“300 bucks!” he said. “I mean an iPod costs less than that. Everybody has got a phone now. Who needs a Bluetooth speaker in a bathroom apartment? It’s just weird.”

Regeczi, a VA employee, said the 30 percent rent increase didn’t match the condition of his apartment. But he felt powerless to challenge his landlords on the hike.

“Who’s gonna tell them no?” he asked. “There are no rules to how much your rent can go up.”

That may change. Talk is underway about putting a law on the books that would bar California landlords from raising rent beyond a certain percentage.

Oakland Mayor Libby Schaaf said in November the rule would mimic limits on what businesses can charge during natural disasters.

“When there’s a fire, you pass an anti-rent gouging ordinance,” Schaaf said. “The state has a fire. It’s called the housing crisis.”

Rents are surging in some California cities where there is no rent control by double, even triple digits, according to mayors and tenants rights advocates.

And more than half of the state’s renters pay more than a third of their income on housing, according to the California Budget & Policy Center. And a third of renters spend more than half of their paycheck on a place to live. The real estate firm Zillow reported last month that communities where people pay more than a third of their salary on rent, see a faster rise in homelessness.

 

Read more on East Bay Times

 

 

Downtown San Jose, Oakland opportunity zones attract investors, spur development plans amid Google effect

Developers eye projects in downtown San Jose and parts of Oakland, bolstered by tax incentives keyed to opportunity zone.

Developers and a new crop of investors are eyeing projects in downtown San Jose and parts of Oakland, bolstered by opportunity zones enabled by President Donald Trump’s tax-cut initiative.

Potentially the first project in a local opportunity zone would be development of a brand-new office and retail complex on South First Street in downtown San Jose at the site of the old Lido night club, said Erik Hayden, president of Urban Catalyst, a company that as formed an opportunity fund that would provide cash for selected developments in designated areas.

“These opportunity zones are ways to create greater economic activity in lower-income areas,” Hayden said. “They were originally presented to the Obama Administration but didn’t get a lot of traction. Then they became part of President Trump’s tax cuts and jobs act. San Jose Mayor Sam Liccardo very successfully lobbied Gov. Jerry Brown to get downtown San Jose included.”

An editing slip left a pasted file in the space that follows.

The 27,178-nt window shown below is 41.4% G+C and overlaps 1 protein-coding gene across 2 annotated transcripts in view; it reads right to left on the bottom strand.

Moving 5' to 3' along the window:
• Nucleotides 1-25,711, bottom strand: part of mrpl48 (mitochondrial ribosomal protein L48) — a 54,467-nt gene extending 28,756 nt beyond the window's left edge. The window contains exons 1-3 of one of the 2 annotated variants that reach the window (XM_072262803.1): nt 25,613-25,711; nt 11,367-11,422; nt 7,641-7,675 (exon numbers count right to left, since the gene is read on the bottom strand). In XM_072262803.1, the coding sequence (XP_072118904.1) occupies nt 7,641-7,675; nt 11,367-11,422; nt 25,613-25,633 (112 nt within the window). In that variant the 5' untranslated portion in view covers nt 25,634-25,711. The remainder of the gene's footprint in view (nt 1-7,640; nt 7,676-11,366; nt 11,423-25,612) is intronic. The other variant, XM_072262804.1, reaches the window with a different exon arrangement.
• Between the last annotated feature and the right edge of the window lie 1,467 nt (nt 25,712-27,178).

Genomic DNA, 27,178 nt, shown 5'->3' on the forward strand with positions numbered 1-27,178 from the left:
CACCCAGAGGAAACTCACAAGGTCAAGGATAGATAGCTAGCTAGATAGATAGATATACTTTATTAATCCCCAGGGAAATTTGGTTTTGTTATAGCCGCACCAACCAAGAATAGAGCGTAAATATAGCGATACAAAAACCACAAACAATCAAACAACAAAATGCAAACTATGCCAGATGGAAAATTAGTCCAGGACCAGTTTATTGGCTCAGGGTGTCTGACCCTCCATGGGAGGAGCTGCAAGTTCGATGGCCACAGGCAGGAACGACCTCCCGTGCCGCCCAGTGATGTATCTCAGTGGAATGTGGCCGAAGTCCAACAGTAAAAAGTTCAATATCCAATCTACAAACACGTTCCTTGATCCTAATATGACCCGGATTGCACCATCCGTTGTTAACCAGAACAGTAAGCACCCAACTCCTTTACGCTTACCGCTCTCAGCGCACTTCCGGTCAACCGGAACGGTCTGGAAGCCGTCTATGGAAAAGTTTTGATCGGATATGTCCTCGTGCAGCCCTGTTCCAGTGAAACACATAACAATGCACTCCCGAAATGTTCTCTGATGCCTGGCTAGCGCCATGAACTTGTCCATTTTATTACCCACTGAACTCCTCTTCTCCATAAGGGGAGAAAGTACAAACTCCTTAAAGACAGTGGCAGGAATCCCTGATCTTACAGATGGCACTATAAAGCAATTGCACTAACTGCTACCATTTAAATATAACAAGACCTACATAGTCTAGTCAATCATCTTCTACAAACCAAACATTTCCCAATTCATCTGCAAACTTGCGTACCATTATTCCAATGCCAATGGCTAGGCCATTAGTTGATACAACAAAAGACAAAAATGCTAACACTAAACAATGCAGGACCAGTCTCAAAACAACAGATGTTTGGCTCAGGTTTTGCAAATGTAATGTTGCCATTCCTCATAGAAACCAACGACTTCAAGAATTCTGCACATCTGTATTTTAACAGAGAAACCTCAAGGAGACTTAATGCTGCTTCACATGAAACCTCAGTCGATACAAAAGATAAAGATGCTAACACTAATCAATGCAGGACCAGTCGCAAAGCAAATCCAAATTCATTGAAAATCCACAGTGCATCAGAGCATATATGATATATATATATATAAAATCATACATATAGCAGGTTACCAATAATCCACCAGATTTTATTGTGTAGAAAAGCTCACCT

Investors who plunk down cash for an opportunity fund can “defer or eliminate federal taxes on capital gains,” according to information on the state’s Department of Finance site.

The Lido night club site, currently a two-story building at 26 and 30 S. First St., is now owned by a partnership led by Gary Dillabough, who has emerged as one of downtown San Jose’s most active realty investors and developers. Among the properties Dillabough-headed groups have bought: the nearby Bank of Italy building, a historic office tower at the corner of South First and East Santa Clara streets.

 

 

 

Read more on The Mercury News

 

 

 

Big downtown San Jose housing towers, retail, restaurant complex pushes ahead

A big development that will bring downtown San Jose two striking residential towers containing more than 600 dwellings, along with spaces for a restaurant, coffee shop and retailers, is slated to push ahead with construction this month, according to a realty executive.

Miro is a housing high-rise that would dramatically reshape San Jose’s skyline and become its tallest towers.

The project has gotten through a three-month delay after workers hit an aquifer and water poured into the construction site, creating a large pond that had to be controlled and pumped out.

Now that project developer Bayview Development Group has vanquished the water woes, contractors are expected to begin pouring the surface concrete slab within the next few weeks, a necessary prelude to construction of the vertical components.

 

The development would include two towers that each will rise 28 stories and will also offer 18,000 square feet of commercial space, including enough room for a sit-down restaurant, a coffee shop and other retailers.

 

The project fronts on East Santa Clara Street as well as the corners of North Fourth and North Fifth streets. It’s right across the street from San Jose City Hall.

 

 

Read more on East Bay Times

 

 

Neighbors rise against plan to replace Red Cottage Inn with bigger hotel

Owner wants to tear down small hotel for Hampton Inn with three times as many rooms in Menlo Park, but residents call it too massive.

The owner of a Menlo Park hotel who wants to replace it with three times as many guest rooms is facing fierce opposition from a neighborhood group that threatens to appeal the project if the city approves it.

Sagar Patel, who owns the 28-room Red Cottage Inn at 1704 El Camino Real near the Atherton border, said his proposal to raze the hotel and build a taller, 68-room Hampton Inn in its place checks off all the city’s approval boxes. He’s also made a number of concessions sought by nearby residents, such as better screening for privacy, after meeting with them over the past 16 months, he said.

“I was under impression that we meet (Downtown) Specific Plan requirements and that’s the holy grail,” Patel said. “Not only did we meet them, we exceeded them.”

Residents say they aren’t pleased because after Patel came forward with a proposal in the spring that would have placed all parking underground and set back the building 36 feet from their homes, he later scrapped it saying the concessions would be too costly and without warning, presented a different plan to the Planning Commission during an October study session.